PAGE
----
Mourning begins for Air France crash victims (Lead)

June 3rd, 2009 - 10:51 pm ICT by IANS  

Paris, June 3 (DPA) French President Nicolas Sarkozy came to Notre Dame Cathedral in Paris Wednesday for a multi-denominational service commemorating the 228 victims of Monday’s crash of an Air France jetliner.
Sarkozy was accompanied to the service by his wife, Carla Bruni-Sarkozy, and Prime Minister Francois Fillon. Also attending were Air France executives and employees as well as relatives of some of the victims of Monday’s accident.

There were 72 French nationals, 60 Brazilians and 26 Germans among the plane’s 216 passengers and crew of 12.

The service was led by the rector of Notre Dame, Archbishop Patrick Jacquin, who was assisted by representatives from Judaism, Islam and other religions.

The memorial service began as Brazilian air force planes continued to find pieces of wreckage believed to be from the Airbus A330-200 that crashed into the Atlantic while travelling from Rio de Janeiro to Paris.

Air Force spokesman Jorge Amaral said in Brasilia that among the 10 newly-discovered objects there was a large piece about seven meters long.

In addition, oil and petrol traces were discovered along a 20-km swathe of the Atlantic Ocean approximately 1,200 km from the Brazilian coast.

On Tuesday, Brazilian Defence Minister Nelson Jobim said there was “no doubt” that debris found in the area belonged to Air France flight 447.

A Brazilian ship, the Grajau, has reached the area and will be seeking to retrieve the debris discovered by the planes, Admiral Savio Nogueira said. A total of five Brazilian navy ships are on the way to the area.

Earlier Wednesday, an investigation into the cause of the world’s worst commercial air disaster since 2001 was formally opened.

Officials of France’s Office of Accident Investigations and Analyses (BEA), which is heading the inquiry, said Wednesday that the search for the cause of the crash would be long and difficult.

“This aviation catastrophe is the worst this country has ever suffered,” BEA director Paul-Louis Arslanian told journalists in Paris. “We can not allow ourselves to speculate. We must verify everything.”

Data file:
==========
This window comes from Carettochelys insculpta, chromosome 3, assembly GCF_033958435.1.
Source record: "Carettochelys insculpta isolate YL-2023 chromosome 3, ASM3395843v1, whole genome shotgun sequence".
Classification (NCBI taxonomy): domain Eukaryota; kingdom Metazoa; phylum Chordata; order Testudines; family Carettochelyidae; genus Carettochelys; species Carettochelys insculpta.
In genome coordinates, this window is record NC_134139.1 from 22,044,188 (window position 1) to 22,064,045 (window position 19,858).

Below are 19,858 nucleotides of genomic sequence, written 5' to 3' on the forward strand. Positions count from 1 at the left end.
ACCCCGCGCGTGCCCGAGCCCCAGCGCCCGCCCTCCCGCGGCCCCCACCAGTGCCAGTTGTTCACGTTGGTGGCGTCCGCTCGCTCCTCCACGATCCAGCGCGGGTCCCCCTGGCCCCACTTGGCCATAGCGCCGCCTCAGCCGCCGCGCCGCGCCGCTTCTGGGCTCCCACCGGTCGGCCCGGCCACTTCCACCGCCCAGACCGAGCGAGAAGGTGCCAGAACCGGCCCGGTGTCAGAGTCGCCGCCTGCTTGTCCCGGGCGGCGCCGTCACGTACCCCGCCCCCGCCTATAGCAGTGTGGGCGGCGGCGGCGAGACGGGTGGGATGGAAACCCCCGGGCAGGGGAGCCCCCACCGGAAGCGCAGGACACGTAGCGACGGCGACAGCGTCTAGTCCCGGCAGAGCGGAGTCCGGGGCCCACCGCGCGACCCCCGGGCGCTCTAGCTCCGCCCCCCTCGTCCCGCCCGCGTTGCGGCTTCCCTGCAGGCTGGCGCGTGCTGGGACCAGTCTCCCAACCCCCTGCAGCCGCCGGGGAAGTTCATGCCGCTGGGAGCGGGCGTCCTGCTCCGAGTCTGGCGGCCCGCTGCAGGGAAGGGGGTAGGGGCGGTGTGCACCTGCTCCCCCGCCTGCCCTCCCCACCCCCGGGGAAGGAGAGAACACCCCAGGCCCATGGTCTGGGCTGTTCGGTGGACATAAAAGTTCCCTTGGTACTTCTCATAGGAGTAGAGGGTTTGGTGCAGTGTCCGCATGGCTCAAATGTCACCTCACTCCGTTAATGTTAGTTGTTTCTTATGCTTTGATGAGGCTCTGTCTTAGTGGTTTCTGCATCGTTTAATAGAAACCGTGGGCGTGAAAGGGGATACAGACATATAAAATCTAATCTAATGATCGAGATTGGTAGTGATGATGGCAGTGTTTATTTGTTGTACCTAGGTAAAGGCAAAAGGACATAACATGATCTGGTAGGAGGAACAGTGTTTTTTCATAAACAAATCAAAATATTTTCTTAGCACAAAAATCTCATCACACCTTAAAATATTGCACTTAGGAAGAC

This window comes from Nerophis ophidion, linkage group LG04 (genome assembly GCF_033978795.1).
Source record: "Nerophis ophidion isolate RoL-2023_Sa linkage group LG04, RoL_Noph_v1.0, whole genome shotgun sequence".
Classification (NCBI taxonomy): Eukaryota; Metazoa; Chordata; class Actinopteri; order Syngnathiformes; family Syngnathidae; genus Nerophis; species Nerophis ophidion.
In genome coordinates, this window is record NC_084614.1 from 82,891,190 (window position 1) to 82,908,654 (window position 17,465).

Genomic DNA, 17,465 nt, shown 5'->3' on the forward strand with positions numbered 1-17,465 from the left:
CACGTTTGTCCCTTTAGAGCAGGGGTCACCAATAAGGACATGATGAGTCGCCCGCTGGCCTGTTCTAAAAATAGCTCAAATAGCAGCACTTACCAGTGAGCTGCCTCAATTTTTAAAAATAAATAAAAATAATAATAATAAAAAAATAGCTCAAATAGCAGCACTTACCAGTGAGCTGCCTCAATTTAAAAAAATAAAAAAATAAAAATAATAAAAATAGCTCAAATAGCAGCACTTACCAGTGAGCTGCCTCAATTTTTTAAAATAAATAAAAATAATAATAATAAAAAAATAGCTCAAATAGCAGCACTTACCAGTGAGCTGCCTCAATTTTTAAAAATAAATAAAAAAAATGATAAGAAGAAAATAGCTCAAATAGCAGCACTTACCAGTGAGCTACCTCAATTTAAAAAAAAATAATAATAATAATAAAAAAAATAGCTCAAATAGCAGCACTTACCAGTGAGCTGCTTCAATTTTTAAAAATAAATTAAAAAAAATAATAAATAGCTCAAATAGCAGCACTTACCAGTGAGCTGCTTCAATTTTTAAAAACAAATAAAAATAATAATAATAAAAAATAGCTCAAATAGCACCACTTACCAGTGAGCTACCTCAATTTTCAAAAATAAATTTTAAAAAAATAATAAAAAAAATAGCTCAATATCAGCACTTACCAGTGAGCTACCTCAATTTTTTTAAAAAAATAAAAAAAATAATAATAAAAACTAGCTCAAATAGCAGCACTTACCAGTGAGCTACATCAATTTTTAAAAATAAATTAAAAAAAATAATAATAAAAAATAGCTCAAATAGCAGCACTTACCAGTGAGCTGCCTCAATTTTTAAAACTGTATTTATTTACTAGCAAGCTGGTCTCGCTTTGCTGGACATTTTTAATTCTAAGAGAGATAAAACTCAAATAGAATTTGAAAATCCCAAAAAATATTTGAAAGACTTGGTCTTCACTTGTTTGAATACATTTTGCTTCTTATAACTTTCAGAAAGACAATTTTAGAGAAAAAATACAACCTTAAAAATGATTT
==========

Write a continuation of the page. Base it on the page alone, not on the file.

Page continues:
Arslanian said the accident occurred in the middle of the Atlantic, where the waters are very deep and the seafloor is very mountainous. This makes locating the sunken aircraft extremely difficult.

Arslanian was very clear about the first priority of the investigation. “We have to find the black boxes,” he said.

Each plane carries two black boxes, a flight data recorder and a cockpit voice recorder, and they are essential in helping investigators in the painstaking search for the cause of a plane crash.

“I don’t know what we will find. But we will immediately communicate everything we learn, as soon as it is clear to us,” Arslanian said.

The BEA said that a first report on its investigation would be issued at the end of June.

Meanwhile, the search for the fuselage of the aircraft continued. Captain Christophe Prazuck, of the French army chief of staff, said that Wednesday would be “a day of transition” in that search.

“We will move from an air operation covering a large zone to a naval operation over a restricted zone,” he was quoted as saying by the online edition of the daily Le Figaro.

The merchant ships and navy vessels in the area will gather the debris floating on the surface before submarines are deployed in the coming weeks to search for the wreckage itself, he said.

In addition, an AWACS surveillance plane will carry out a “cartography” of the debris in an attempt to determine the precise place where the aircraft crashed into the sea, to help in the eventual recovery of the plane’s black boxes, Prazuck said.

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